Scaling back a corrosive topic: lead pipes
Denver Water’s scientists, water quality experts and engineers work tirelessly to ensure that 1.4 million people in the Denver metro area have a safe drinking water supply.
“Ultimately, the health of our community is our number one priority,” said Jim Lochhead, Denver Water CEO.
But, there are many challenges associated with this mission, even those that may seem out of our control.
Even though there is no lead in the water that Denver Water delivers to homes and businesses, lead can enter drinking water through a customer’s service line or household plumbing.
Removing this buried threat is the best option, but with estimates of up to 58,000 customer-owned lead service lines in our service area — which were installed decades ago by builders — even with a proactive service line replacement program, eliminating the problem will take time.
Until that day comes, there are treatment processes that can help reduce risks for those who have lead service lines and plumbing.
But water quality experts face a careful balancing act of reducing the potential of lead entering the water in at-risk properties without creating additional water quality issues throughout the rest of the water system and region.
It’s called corrosion control.
Simply put, nearly all metals corrode to some degree, and that rate is dependent on outside factors, including water. Corrosion of lead service lines can increase lead levels in water in the home.
Water systems across the nation work to reduce the risk of lead leaching from customers’ plumbing into the water supply by adjusting the pH/alkalinity or adding orthophosphate.
In an effort to investigate ways to enhance corrosion control, Denver Water conducted a pipe study with the limited scope of testing three methods on lead pipes excavated directly from our system. Two of the techniques reduced the amount of lead leaching into the water: Increasing the pH/alkalinity levels and adding orthophosphate as a new treatment method.
While results of the study concluded that orthophosphate reduced the corrosivity of the water slightly more than raising the pH/alkalinity levels, neither option completely eliminated the potential of lead leaching into the water.
Additionally, the study, which was done with oversight from Colorado Water Quality Control Division, wasn’t designed to reflect what happens when the water is integrated with other water systems that blend with other water sources or when it is released back into the environment.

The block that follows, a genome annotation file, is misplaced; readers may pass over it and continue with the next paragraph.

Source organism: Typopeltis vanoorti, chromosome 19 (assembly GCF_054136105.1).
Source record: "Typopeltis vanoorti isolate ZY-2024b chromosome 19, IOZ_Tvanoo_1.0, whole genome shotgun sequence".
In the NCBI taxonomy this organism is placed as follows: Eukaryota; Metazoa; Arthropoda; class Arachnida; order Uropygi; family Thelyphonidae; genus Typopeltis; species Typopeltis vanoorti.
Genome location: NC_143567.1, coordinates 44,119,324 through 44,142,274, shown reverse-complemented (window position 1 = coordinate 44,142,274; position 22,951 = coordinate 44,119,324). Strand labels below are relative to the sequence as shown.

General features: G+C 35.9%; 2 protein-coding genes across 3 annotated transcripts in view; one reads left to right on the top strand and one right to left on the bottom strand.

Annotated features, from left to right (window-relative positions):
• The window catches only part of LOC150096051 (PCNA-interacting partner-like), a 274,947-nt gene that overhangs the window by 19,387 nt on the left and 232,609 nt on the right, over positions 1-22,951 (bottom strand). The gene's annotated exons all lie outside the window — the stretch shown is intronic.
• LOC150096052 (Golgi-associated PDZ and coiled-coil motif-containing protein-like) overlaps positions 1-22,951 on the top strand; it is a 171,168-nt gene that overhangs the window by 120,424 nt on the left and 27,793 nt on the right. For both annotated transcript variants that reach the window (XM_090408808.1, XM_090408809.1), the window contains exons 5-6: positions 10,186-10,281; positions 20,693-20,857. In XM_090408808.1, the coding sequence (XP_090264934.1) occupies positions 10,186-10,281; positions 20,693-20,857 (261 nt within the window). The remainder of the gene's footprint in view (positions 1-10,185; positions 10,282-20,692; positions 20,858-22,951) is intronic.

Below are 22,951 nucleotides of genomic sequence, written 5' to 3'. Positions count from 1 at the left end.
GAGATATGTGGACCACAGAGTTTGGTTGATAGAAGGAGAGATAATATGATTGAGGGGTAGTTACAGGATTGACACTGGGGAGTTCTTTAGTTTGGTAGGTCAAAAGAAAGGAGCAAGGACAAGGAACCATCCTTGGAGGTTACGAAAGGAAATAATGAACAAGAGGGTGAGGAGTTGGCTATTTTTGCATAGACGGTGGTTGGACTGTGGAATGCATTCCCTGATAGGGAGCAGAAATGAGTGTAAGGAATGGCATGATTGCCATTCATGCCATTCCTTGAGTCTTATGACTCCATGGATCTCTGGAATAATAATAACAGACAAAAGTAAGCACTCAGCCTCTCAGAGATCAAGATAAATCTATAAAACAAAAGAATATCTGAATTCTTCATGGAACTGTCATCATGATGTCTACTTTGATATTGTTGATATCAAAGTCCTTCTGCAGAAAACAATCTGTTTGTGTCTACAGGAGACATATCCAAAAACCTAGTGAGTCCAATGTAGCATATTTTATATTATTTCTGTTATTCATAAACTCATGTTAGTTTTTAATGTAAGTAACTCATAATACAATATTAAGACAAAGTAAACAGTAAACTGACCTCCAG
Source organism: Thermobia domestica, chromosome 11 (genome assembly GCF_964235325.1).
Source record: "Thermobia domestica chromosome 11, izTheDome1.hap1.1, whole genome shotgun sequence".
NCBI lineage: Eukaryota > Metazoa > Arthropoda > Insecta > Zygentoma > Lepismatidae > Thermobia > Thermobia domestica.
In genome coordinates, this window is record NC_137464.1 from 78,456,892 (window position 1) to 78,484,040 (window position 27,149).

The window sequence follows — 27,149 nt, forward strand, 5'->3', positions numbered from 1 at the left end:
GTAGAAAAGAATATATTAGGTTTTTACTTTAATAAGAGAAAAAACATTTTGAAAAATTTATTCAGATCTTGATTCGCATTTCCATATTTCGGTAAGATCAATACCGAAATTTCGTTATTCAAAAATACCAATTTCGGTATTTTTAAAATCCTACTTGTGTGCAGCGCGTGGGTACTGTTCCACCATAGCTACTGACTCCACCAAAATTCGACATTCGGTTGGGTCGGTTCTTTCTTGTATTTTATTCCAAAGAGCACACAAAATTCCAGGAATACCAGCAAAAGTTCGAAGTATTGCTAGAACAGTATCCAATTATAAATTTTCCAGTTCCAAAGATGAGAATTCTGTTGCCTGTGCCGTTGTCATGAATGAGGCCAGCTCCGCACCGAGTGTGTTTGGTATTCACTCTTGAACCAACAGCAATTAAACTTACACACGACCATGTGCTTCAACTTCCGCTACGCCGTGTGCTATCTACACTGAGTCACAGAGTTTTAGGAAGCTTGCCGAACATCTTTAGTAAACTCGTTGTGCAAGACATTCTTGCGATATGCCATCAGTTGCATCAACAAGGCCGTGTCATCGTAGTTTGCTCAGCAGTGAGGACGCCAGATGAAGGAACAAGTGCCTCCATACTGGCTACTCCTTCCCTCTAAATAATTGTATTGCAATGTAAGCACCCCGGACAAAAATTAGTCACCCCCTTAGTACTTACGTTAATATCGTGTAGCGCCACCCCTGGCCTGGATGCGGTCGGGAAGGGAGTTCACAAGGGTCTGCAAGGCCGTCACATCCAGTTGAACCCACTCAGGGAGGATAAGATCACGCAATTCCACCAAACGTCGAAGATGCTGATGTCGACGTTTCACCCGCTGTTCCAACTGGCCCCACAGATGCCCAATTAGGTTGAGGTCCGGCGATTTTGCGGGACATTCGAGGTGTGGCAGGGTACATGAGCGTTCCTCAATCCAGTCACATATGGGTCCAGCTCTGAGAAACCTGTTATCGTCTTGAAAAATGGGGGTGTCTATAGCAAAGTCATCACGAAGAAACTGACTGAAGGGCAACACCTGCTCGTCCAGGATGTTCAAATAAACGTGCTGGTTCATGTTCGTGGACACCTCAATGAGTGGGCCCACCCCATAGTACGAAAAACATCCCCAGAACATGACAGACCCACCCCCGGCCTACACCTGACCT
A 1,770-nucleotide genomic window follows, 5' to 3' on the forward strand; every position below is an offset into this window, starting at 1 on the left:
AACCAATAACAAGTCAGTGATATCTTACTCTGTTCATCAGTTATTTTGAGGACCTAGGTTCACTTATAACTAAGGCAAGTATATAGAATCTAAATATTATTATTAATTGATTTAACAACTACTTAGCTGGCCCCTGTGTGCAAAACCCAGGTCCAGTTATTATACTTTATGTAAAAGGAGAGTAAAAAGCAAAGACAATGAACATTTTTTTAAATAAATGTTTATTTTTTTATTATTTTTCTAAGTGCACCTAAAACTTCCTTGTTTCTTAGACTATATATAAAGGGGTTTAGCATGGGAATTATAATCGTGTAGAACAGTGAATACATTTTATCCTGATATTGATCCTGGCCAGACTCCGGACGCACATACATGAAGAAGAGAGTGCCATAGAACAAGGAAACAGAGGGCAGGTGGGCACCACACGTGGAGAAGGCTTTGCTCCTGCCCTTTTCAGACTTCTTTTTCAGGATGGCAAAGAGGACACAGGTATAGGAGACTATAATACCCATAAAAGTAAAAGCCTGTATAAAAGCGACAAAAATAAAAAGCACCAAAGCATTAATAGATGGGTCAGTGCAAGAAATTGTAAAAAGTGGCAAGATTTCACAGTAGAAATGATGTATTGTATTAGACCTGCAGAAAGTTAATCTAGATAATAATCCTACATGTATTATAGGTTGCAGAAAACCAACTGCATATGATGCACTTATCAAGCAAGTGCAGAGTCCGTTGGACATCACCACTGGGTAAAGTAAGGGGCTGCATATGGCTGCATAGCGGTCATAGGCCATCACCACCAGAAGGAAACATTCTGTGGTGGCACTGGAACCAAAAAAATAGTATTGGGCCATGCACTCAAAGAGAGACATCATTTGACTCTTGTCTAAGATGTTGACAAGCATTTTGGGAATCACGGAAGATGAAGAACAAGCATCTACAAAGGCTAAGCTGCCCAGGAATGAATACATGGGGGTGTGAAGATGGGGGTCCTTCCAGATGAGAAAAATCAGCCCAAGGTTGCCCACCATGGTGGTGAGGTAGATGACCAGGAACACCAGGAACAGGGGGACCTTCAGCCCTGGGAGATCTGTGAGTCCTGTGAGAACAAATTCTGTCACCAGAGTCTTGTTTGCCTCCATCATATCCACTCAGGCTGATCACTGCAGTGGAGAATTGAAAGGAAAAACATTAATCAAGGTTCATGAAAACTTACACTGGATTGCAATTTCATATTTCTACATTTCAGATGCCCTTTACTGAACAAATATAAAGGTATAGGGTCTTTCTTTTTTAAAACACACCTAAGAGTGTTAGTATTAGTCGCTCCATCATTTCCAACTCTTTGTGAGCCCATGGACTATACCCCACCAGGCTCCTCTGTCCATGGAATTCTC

In late March, the Water Quality Control Division provided their final decision on how Denver Water should optimize corrosion control, requiring the addition of orthophosphate to the water supply by 2020.
A decision that Denver Water wants to continue investigating first, to ensure all public health implications are reviewed with a wider-scope than what the pipe study provided.
“When it comes to water, every decision is a public health decision,” said Tom Roode, Denver Water’s chief of operations and maintenance. “It’s vital that any changes to our treatment process are thoroughly studied, researched and investigated before irreversible changes are implemented, like adding orthophosphate.”
For example, there are potential impacts outside of our own service area — especially for water systems that mix our water supply with water from other sources in their distribution system, including Broomfield, South Adams County Water and Sanitation and East Cherry Creek Valley Water and Sanitation District, among others.
In most of these cases, these providers are in newer areas and their customers are not at-risk for lead service lines.
It will take two years to implement this change in treatment as it will require significant alterations to Denver Water’s three treatment plants and will also need to be slowly integrated into the current water system. In contrast, pH/alkalinity adjustment can begin to be implemented this year, which would provide more immediate benefits.
According to Roode, the most responsible course of action would be to partner with CDPHE, EPA and all other stakeholders impacted by the decision for an opportunity to ensure we’re not creating a worse issue in order to alleviate — without even completely fixing — another.
“We can do our diligence while immediately working to reduce the corrosivity of water by gradually increasing pH levels, which we also proved would help optimize corrosion control in our system,” he said. “After a more comprehensive investigation of adding orthophosphate to the water, we can make a more informed and responsible decision for the well-being of our entire community on how to best proceed.”
Before constructing the facilities required to perform orthophosphate treatment, Denver Water would like to first work with CDPHE, EPA and other affected stakeholders on a phased approach, where we could accelerate enhanced treatment for corrosion control by beginning to implement pH/alkalinity adjustments within the next few months, while taking time to work together to study other viable lead reduction alternatives that will be potentially less impactful than orthophosphate injection as currently proposed.
“We want what’s best for the health and safety of our entire community, especially the children who are most at risk to elevated lead levels,” said Lochhead. “Once studies are analyzed and in-depth reviews completed, Denver Water is committed to implement the best approach, regardless of cost.”
When it comes to lead in drinking water, no levels are safe or acceptable, which is why Denver Water provides free lead testing, educational information and programs to help eliminate lead service lines from our community. For more information, visit: denverwater.org/lead.